Premier-to-be gets harsh intro to politics
It would be hard enough for an untested and unknown political novice to take over the premier’s office in any province.
Frank Coleman, a mild-mannered 60-year-old grandfather and successful businessman with zero electoral experience, is trying to do it in Newfoundland and Labrador.
Frank Coleman. — Photo by The Canadian Press
He’ll take the Progressive Conservative helm in July and will be sworn in as premier soon after. Provincial law requires an election within a year after that as the lagging Tories, in majority power since 2003, try to win back support.
But since Coleman emerged as the sole leadership contender earlier this spring, he has endured a trial by fire that even party members and supporters say caught his team off guard.
Newfoundlander Tim Powers, an Ottawa lobbyist and Conservative commentator, describes public life in the province this way:
“Politics in Newfoundland and Labrador is like a brawl every night, every day, every hour of the day,” he said. “When you come into it cold as Mr. Coleman did, you’re going to have some growing pains.
“It has not been a gentle job interview so far.”
That harsh initiation started Good Friday when Coleman’s wife Yvonne and other members of his Corner Brook-based family joined a march for opponents of abortion as they have for years.
Questions swirled in the media about whether he would limit access to abortion once in power.
“I have five girls and two boys and a bunch of grandchildren,” Coleman said in a recent interview during which he affirmed his stance against abortion. But he stressed he has no plans to impose those convictions in legislation.
Coleman took the same stance when asked if he supports gay rights.
“I am not out to judge any individual as to how they see themselves and how they feel, what their nature is. I am absolutely respectful of how people exercise their free will.
“I’m not in any way showing them any less affection or any less warmth than somebody else.”
Coleman has also been on the defensive over the province’s cancellation without penalty of a Labrador highway contract with Humber Valley Paving. He had previously led the company but has said he sold his shares last winter and resigned from the board of directors just before entering the leadership race in March.
Coleman has repeatedly denied that he personally gained from the contract cancellation negotiated around the same time by his son. For its part, the provincial government says it saved taxpayers money by not calling in related bonds before retendering the work that was slowed by Labrador forest fires.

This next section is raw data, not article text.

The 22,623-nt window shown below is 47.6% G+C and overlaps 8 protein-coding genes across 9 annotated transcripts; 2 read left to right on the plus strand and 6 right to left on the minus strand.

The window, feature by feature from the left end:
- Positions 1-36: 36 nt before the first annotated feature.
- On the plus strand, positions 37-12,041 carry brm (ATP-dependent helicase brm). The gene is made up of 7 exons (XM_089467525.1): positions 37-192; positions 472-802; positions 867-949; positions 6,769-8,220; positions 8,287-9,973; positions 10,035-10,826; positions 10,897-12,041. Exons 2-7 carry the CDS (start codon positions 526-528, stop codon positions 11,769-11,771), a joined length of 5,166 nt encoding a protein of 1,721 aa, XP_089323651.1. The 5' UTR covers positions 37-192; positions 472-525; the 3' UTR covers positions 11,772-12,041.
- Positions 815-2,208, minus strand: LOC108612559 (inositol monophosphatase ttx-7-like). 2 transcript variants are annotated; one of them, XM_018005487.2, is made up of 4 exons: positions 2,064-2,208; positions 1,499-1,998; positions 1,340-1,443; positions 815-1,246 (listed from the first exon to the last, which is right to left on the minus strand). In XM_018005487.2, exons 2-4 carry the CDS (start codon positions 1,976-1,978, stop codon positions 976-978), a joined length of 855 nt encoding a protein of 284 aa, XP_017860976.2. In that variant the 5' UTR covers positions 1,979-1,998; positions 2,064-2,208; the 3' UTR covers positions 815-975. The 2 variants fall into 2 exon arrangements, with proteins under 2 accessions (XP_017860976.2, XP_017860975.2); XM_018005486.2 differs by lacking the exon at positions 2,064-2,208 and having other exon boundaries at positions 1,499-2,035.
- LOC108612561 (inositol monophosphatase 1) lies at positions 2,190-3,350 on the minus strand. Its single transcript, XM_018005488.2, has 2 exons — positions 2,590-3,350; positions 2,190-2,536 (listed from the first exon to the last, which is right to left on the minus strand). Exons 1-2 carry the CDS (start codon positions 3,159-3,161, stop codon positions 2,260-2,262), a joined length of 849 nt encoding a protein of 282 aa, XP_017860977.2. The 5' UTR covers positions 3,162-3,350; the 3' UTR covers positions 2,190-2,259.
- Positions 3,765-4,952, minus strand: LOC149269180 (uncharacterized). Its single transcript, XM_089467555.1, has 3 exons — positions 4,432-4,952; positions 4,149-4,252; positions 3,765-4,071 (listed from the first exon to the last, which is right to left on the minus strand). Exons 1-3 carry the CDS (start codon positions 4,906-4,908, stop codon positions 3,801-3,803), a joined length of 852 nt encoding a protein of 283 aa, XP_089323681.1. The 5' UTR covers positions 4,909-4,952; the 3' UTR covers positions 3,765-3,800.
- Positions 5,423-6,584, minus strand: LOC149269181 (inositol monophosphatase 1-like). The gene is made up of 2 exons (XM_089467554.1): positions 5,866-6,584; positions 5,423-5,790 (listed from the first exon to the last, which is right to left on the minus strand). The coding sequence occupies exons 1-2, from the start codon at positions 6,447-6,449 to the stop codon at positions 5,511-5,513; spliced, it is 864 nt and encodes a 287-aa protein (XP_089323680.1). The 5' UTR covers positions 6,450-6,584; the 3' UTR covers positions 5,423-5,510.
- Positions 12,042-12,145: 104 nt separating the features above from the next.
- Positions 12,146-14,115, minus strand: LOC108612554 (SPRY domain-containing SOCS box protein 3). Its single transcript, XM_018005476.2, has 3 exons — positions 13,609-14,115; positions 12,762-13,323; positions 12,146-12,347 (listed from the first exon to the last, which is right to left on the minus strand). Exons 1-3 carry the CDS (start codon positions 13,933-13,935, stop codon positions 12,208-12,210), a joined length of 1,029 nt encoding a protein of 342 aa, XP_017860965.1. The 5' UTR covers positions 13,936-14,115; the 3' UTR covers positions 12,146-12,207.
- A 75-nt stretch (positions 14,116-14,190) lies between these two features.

The provincial auditor general is now reviewing the deal at the government’s request.
Coleman’s track record as head of the Coleman Group of Cos., including food, clothing and furniture retail, saw him named Atlantic Canada’s CEO of the year by Atlantic Business Magazine in 2010. His past jobs include chief economist at Newfoundland and Labrador Hydro and as a private consultant before the eldest of eight children returned to the family business founded in 1934.
“I did not expect certainly the scrutiny on my private life or the scrutiny on what I consider to be a very good, privately run company,” Coleman said of Humber Valley Paving.
He still chafes at such intrusions. For example, he declined through a spokeswoman to provide his exact date of birth due to privacy concerns.
Nor did Coleman expect to become the only Tory leadership candidate when fisheries magnate Bill Barry quit in April, suggesting the race was stacked against him. The only other challenger, retired naval officer Wayne Bennett, was expelled for discriminatory tweets and breaching party principles.
Still, Coleman said he has no plans to quit.
“I’m not dropping out of this race, certainly for no reasons that I can foresee or have experienced to date.”
Powers said a failure to grasp the level of voter frustration facing the Tories didn’t help the incoming premier.
“The understanding of the climate isn’t as sophisticated as it should be for those who are working with Mr. Coleman on the strategic side.”
Paul Oram, a party organizer and former Tory cabinet minister, agreed.
“I don’t think anybody ever dreamed in a million years that Frank would take the heat that he has taken over the past few months since he decided to run,” he said. “I think he’ll get better and more on top of his game as time goes on.
“But I’m really glad he’s sticking by it and, knowing him the way I do, he’s not going to just fall by the wayside.”
By Sue Bailey
The Canadian Press